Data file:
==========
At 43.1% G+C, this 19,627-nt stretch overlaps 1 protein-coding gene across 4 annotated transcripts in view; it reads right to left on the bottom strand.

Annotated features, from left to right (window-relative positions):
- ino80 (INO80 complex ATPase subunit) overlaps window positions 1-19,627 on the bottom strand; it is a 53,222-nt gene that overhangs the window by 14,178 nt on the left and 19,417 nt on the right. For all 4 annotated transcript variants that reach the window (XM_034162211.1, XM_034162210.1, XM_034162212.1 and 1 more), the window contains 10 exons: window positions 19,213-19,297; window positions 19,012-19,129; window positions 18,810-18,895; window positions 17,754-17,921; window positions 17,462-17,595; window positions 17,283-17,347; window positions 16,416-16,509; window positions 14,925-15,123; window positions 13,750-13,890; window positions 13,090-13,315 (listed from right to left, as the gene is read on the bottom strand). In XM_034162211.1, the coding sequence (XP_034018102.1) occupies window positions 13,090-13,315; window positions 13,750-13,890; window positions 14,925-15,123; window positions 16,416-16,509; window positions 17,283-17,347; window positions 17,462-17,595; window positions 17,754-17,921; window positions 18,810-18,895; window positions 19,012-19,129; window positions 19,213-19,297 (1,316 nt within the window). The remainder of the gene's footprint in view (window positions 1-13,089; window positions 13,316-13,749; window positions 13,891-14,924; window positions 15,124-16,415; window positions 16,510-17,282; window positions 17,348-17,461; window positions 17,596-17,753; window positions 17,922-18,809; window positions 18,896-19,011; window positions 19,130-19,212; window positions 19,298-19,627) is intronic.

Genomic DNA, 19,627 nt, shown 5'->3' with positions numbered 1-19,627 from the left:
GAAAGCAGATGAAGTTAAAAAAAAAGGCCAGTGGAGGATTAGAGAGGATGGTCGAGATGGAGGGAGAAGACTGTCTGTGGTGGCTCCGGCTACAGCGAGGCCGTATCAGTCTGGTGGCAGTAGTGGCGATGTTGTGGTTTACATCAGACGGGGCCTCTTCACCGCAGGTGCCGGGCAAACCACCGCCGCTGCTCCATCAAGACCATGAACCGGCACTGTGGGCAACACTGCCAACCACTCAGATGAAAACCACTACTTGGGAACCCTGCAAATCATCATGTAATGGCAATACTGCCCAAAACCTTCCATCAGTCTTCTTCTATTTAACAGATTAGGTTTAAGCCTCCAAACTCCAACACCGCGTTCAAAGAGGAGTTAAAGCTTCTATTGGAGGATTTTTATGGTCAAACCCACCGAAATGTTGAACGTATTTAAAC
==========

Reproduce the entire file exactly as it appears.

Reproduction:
At 43.1% G+C, this 19,627-nt stretch overlaps 1 protein-coding gene across 4 annotated transcripts in view; it reads right to left on the bottom strand.

Annotated features, from left to right (window-relative positions):
- ino80 (INO80 complex ATPase subunit) overlaps window positions 1-19,627 on the bottom strand; it is a 53,222-nt gene that overhangs the window by 14,178 nt on the left and 19,417 nt on the right. For all 4 annotated transcript variants that reach the window (XM_034162211.1, XM_034162210.1, XM_034162212.1 and 1 more), the window contains 10 exons: window positions 19,213-19,297; window positions 19,012-19,129; window positions 18,810-18,895; window positions 17,754-17,921; window positions 17,462-17,595; window positions 17,283-17,347; window positions 16,416-16,509; window positions 14,925-15,123; window positions 13,750-13,890; window positions 13,090-13,315 (listed from right to left, as the gene is read on the bottom strand). In XM_034162211.1, the coding sequence (XP_034018102.1) occupies window positions 13,090-13,315; window positions 13,750-13,890; window positions 14,925-15,123; window positions 16,416-16,509; window positions 17,283-17,347; window positions 17,462-17,595; window positions 17,754-17,921; window positions 18,810-18,895; window positions 19,012-19,129; window positions 19,213-19,297 (1,316 nt within the window). The remainder of the gene's footprint in view (window positions 1-13,089; window positions 13,316-13,749; window positions 13,891-14,924; window positions 15,124-16,415; window positions 16,510-17,282; window positions 17,348-17,461; window positions 17,596-17,753; window positions 17,922-18,809; window positions 18,896-19,011; window positions 19,130-19,212; window positions 19,298-19,627) is intronic.

Genomic DNA, 19,627 nt, shown 5'->3' with positions numbered 1-19,627 from the left:
GAAAGCAGATGAAGTTAAAAAAAAAGGCCAGTGGAGGATTAGAGAGGATGGTCGAGATGGAGGGAGAAGACTGTCTGTGGTGGCTCCGGCTACAGCGAGGCCGTATCAGTCTGGTGGCAGTAGTGGCGATGTTGTGGTTTACATCAGACGGGGCCTCTTCACCGCAGGTGCCGGGCAAACCACCGCCGCTGCTCCATCAAGACCATGAACCGGCACTGTGGGCAACACTGCCAACCACTCAGATGAAAACCACTACTTGGGAACCCTGCAAATCATCATGTAATGGCAATACTGCCCAAAACCTTCCATCAGTCTTCTTCTATTTAACAGATTAGGTTTAAGCCTCCAAACTCCAACACCGCGTTCAAAGAGGAGTTAAAGCTTCTATTGGAGGATTTTTATGGTCAAACCCACCGAAATGTTGAACGTATTTAAAC